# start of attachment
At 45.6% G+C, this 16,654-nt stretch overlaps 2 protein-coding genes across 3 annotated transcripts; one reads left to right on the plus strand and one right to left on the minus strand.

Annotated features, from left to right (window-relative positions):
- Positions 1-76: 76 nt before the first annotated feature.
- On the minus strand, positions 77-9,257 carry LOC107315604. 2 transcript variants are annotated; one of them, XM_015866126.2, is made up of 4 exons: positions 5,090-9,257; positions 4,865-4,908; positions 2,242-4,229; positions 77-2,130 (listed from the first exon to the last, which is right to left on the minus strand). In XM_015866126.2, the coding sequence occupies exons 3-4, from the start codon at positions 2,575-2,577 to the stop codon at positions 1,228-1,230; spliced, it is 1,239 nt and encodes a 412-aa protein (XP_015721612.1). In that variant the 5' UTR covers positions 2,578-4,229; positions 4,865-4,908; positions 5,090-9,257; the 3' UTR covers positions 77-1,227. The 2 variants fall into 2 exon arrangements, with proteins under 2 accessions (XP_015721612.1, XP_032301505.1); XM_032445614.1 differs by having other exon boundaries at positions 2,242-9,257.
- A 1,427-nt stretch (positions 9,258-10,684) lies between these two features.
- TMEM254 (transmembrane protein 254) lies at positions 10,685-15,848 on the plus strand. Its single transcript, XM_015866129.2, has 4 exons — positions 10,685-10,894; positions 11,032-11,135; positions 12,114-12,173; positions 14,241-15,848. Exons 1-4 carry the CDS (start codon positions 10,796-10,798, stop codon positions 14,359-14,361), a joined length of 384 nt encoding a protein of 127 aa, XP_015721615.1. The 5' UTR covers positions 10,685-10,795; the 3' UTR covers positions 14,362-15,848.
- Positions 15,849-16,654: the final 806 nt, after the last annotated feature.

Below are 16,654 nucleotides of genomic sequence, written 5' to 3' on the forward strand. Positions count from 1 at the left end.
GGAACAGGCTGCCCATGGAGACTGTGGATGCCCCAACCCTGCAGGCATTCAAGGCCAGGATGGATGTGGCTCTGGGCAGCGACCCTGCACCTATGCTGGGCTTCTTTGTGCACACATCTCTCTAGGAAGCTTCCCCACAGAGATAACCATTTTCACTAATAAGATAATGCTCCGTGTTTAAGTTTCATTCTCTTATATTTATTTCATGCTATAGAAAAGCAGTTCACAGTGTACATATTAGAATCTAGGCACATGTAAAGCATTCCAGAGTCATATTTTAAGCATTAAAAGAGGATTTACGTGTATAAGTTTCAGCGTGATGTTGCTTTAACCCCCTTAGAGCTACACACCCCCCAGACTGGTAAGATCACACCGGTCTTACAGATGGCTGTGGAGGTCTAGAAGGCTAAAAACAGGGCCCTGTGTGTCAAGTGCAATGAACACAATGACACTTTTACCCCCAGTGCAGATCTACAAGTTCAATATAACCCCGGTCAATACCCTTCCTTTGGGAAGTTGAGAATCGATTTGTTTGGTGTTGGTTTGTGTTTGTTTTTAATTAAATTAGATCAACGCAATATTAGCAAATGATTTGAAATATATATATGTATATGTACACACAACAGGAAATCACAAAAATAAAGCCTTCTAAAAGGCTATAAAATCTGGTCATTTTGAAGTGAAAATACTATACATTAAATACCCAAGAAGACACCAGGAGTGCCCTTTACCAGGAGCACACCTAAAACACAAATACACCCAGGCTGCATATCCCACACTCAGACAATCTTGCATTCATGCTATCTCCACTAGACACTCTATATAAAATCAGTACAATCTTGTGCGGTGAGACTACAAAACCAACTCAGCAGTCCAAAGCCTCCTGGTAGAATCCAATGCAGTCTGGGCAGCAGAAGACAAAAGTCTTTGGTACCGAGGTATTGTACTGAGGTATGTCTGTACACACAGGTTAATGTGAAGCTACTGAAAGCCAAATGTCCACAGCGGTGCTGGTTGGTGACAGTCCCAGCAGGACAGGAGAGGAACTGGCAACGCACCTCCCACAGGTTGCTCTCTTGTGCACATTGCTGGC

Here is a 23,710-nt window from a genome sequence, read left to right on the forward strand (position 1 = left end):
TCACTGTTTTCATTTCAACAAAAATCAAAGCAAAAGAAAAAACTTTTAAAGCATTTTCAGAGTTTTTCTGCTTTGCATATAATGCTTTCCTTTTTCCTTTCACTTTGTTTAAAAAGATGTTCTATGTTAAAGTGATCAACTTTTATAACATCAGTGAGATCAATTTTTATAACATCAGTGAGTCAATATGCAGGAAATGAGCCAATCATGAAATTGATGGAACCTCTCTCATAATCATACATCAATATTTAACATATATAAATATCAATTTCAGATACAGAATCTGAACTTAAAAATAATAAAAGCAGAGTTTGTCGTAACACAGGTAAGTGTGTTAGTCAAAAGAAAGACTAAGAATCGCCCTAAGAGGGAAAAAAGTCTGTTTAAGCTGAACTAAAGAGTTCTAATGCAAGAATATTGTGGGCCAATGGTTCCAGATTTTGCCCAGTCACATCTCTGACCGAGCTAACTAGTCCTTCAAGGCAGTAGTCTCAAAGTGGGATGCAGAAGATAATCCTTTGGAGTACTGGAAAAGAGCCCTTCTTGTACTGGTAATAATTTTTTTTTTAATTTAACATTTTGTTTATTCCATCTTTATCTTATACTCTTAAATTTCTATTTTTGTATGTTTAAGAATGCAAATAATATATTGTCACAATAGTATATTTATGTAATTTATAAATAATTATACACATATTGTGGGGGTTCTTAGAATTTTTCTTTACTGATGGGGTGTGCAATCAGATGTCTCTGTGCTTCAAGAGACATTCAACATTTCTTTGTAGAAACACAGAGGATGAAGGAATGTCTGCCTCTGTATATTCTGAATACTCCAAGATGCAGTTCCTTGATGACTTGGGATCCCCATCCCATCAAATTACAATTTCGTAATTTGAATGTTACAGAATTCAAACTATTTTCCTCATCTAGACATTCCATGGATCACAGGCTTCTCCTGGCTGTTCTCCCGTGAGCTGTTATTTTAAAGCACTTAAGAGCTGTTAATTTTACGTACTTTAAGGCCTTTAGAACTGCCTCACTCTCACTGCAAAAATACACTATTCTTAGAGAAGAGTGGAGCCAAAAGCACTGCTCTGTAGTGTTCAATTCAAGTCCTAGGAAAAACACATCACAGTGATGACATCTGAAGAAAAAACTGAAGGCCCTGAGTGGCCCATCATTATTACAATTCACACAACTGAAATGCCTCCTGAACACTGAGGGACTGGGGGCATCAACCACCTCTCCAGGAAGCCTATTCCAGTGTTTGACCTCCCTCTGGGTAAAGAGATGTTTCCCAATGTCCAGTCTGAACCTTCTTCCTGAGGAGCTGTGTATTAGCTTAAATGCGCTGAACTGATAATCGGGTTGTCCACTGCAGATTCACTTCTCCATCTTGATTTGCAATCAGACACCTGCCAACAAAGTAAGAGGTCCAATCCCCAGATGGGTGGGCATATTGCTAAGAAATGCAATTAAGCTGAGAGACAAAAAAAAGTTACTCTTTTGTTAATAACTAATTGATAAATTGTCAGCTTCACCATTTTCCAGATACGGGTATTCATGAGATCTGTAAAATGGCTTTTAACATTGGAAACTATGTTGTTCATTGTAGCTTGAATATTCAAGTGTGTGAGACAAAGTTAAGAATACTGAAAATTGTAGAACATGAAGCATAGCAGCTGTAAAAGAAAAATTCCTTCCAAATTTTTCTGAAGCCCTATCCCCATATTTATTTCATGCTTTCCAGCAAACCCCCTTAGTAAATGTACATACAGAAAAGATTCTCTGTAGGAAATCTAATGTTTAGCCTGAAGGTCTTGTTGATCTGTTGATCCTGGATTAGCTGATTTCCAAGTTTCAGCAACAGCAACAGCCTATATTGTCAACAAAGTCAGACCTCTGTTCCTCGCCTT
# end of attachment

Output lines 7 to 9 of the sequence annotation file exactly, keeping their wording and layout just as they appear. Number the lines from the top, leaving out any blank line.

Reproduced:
- Positions 15,849-16,654: the final 806 nt, after the last annotated feature.

Below are 16,654 nucleotides of genomic sequence, written 5' to 3' on the forward strand. Positions count from 1 at the left end.
GGAACAGGCTGCCCATGGAGACTGTGGATGCCCCAACCCTGCAGGCATTCAAGGCCAGGATGGATGTGGCTCTGGGCAGCGACCCTGCACCTATGCTGGGCTTCTTTGTGCACACATCTCTCTAGGAAGCTTCCCCACAGAGATAACCATTTTCACTAATAAGATAATGCTCCGTGTTTAAGTTTCATTCTCTTATATTTATTTCATGCTATAGAAAAGCAGTTCACAGTGTACATATTAGAATCTAGGCACATGTAAAGCATTCCAGAGTCATATTTTAAGCATTAAAAGAGGATTTACGTGTATAAGTTTCAGCGTGATGTTGCTTTAACCCCCTTAGAGCTACACACCCCCCAGACTGGTAAGATCACACCGGTCTTACAGATGGCTGTGGAGGTCTAGAAGGCTAAAAACAGGGCCCTGTGTGTCAAGTGCAATGAACACAATGACACTTTTACCCCCAGTGCAGATCTACAAGTTCAATATAACCCCGGTCAATACCCTTCCTTTGGGAAGTTGAGAATCGATTTGTTTGGTGTTGGTTTGTGTTTGTTTTTAATTAAATTAGATCAACGCAATATTAGCAAATGATTTGAAATATATATATGTATATGTACACACAACAGGAAATCACAAAAATAAAGCCTTCTAAAAGGCTATAAAATCTGGTCATTTTGAAGTGAAAATACTATACATTAAATACCCAAGAAGACACCAGGAGTGCCCTTTACCAGGAGCACACCTAAAACACAAATACACCCAGGCTGCATATCCCACACTCAGACAATCTTGCATTCATGCTATCTCCACTAGACACTCTATATAAAATCAGTACAATCTTGTGCGGTGAGACTACAAAACCAACTCAGCAGTCCAAAGCCTCCTGGTAGAATCCAATGCAGTCTGGGCAGCAGAAGACAAAAGTCTTTGGTACCGAGGTATTGTACTGAGGTATGTCTGTACACACAGGTTAATGTGAAGCTACTGAAAGCCAAATGTCCACAGCGGTGCTGGTTGGTGACAGTCCCAGCAGGACAGGAGAGGAACTGGCAACGCACCTCCCACAGGTTGCTCTCTTGTGCACATTGCTGGC